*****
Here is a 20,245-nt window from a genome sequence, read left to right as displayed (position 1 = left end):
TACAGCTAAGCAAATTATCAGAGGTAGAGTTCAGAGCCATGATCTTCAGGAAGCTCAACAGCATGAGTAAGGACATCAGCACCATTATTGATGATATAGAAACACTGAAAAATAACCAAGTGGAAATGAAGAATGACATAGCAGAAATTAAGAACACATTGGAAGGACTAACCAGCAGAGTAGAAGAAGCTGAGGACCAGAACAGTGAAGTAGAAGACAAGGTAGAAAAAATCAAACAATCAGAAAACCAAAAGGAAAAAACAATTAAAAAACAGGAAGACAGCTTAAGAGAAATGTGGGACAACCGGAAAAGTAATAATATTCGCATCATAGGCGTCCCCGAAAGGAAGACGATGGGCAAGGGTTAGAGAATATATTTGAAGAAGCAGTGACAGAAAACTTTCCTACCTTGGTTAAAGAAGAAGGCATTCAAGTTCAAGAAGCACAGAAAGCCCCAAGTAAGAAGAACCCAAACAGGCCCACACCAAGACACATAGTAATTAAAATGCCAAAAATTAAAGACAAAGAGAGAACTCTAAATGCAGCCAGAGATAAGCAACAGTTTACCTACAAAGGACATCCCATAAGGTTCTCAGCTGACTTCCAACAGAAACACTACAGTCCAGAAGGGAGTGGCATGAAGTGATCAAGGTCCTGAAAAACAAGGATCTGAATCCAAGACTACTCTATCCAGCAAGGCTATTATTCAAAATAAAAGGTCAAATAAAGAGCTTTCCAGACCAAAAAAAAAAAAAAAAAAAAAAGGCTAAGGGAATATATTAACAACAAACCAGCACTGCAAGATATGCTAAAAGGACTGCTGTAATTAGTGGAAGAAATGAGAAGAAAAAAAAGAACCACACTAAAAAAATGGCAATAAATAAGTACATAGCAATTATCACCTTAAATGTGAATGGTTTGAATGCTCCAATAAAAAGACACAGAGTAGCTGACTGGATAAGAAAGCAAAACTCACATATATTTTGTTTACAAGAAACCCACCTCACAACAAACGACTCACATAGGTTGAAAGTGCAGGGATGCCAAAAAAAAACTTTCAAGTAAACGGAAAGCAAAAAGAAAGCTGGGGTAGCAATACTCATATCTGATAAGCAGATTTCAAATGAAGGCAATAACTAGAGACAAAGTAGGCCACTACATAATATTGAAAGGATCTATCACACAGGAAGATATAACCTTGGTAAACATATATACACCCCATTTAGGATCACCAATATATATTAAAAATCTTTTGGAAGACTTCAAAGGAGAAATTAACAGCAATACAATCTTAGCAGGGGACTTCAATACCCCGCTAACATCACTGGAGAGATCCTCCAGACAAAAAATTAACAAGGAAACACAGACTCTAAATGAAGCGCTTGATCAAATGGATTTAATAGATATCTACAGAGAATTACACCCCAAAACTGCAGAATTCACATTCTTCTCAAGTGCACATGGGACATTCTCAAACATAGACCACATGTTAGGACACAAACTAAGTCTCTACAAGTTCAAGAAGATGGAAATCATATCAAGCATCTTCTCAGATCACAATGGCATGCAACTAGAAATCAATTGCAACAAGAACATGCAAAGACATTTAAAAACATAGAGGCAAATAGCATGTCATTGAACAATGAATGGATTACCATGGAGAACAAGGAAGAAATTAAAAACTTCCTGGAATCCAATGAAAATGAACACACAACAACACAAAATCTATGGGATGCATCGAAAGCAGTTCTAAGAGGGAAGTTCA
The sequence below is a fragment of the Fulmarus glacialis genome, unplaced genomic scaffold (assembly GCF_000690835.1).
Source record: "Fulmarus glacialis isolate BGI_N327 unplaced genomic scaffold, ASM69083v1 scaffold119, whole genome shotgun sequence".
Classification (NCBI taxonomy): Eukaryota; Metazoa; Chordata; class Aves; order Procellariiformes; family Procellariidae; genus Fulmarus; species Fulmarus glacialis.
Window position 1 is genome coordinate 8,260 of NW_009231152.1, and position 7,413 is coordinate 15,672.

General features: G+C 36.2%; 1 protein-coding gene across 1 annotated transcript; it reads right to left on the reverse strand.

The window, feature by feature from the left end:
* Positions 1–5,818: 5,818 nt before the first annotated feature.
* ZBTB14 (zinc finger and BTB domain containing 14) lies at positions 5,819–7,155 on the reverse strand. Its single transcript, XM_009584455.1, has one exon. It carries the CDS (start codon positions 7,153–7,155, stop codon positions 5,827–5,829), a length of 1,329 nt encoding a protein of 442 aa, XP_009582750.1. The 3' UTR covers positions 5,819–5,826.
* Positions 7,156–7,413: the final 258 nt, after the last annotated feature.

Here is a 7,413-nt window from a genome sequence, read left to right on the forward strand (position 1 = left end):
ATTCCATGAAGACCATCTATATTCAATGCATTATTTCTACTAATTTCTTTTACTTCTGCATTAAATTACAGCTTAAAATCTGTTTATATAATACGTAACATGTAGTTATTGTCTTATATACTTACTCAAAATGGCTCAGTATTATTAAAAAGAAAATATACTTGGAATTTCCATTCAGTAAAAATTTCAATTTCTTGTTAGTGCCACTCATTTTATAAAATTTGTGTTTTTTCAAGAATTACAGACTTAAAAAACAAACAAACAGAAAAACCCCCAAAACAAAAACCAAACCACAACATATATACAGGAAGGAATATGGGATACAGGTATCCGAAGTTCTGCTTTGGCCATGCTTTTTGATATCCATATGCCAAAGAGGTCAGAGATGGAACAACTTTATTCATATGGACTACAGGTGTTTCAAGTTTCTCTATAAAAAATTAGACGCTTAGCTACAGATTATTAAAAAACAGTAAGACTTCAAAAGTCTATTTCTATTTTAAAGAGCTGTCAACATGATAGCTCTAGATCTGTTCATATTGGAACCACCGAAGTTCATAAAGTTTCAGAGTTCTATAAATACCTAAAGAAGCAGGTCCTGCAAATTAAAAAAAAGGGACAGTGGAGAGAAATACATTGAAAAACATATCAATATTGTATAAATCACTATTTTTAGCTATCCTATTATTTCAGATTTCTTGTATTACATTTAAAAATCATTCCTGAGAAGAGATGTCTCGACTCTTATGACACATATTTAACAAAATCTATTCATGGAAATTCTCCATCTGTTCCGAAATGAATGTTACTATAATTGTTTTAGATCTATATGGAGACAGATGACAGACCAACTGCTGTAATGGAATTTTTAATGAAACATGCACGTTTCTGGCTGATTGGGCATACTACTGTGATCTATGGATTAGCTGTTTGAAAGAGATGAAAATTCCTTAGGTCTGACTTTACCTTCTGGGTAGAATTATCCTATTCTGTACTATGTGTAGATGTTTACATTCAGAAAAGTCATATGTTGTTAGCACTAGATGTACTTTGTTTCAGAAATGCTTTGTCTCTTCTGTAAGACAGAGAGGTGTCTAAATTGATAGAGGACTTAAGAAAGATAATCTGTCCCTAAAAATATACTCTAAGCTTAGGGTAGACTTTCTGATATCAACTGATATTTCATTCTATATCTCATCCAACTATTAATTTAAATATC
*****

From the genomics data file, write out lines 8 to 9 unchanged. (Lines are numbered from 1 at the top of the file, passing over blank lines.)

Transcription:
The window, feature by feature from the left end:
* Positions 1–5,818: 5,818 nt before the first annotated feature.